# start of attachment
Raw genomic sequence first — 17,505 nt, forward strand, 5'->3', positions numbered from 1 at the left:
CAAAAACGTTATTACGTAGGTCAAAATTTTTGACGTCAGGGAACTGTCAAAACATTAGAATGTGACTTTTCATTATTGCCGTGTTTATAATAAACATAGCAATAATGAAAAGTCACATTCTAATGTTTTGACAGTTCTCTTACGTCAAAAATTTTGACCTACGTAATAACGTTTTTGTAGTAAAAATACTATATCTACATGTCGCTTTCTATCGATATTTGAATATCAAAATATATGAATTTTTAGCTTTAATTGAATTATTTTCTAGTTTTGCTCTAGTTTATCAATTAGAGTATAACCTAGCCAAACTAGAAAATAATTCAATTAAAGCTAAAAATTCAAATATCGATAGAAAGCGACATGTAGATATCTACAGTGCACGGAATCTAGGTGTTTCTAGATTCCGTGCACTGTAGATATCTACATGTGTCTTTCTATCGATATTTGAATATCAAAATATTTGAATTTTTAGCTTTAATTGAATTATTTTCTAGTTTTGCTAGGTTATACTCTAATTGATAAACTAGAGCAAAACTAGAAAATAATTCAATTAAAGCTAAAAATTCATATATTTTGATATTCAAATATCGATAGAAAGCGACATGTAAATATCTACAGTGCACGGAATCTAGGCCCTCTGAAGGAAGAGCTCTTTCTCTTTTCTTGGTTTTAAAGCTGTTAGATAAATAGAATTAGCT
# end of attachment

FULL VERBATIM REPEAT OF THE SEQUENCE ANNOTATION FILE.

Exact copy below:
Raw genomic sequence first — 17,505 nt, forward strand, 5'->3', positions numbered from 1 at the left:
CAAAAACGTTATTACGTAGGTCAAAATTTTTGACGTCAGGGAACTGTCAAAACATTAGAATGTGACTTTTCATTATTGCCGTGTTTATAATAAACATAGCAATAATGAAAAGTCACATTCTAATGTTTTGACAGTTCTCTTACGTCAAAAATTTTGACCTACGTAATAACGTTTTTGTAGTAAAAATACTATATCTACATGTCGCTTTCTATCGATATTTGAATATCAAAATATATGAATTTTTAGCTTTAATTGAATTATTTTCTAGTTTTGCTCTAGTTTATCAATTAGAGTATAACCTAGCCAAACTAGAAAATAATTCAATTAAAGCTAAAAATTCAAATATCGATAGAAAGCGACATGTAGATATCTACAGTGCACGGAATCTAGGTGTTTCTAGATTCCGTGCACTGTAGATATCTACATGTGTCTTTCTATCGATATTTGAATATCAAAATATTTGAATTTTTAGCTTTAATTGAATTATTTTCTAGTTTTGCTAGGTTATACTCTAATTGATAAACTAGAGCAAAACTAGAAAATAATTCAATTAAAGCTAAAAATTCATATATTTTGATATTCAAATATCGATAGAAAGCGACATGTAAATATCTACAGTGCACGGAATCTAGGCCCTCTGAAGGAAGAGCTCTTTCTCTTTTCTTGGTTTTAAAGCTGTTAGATAAATAGAATTAGCT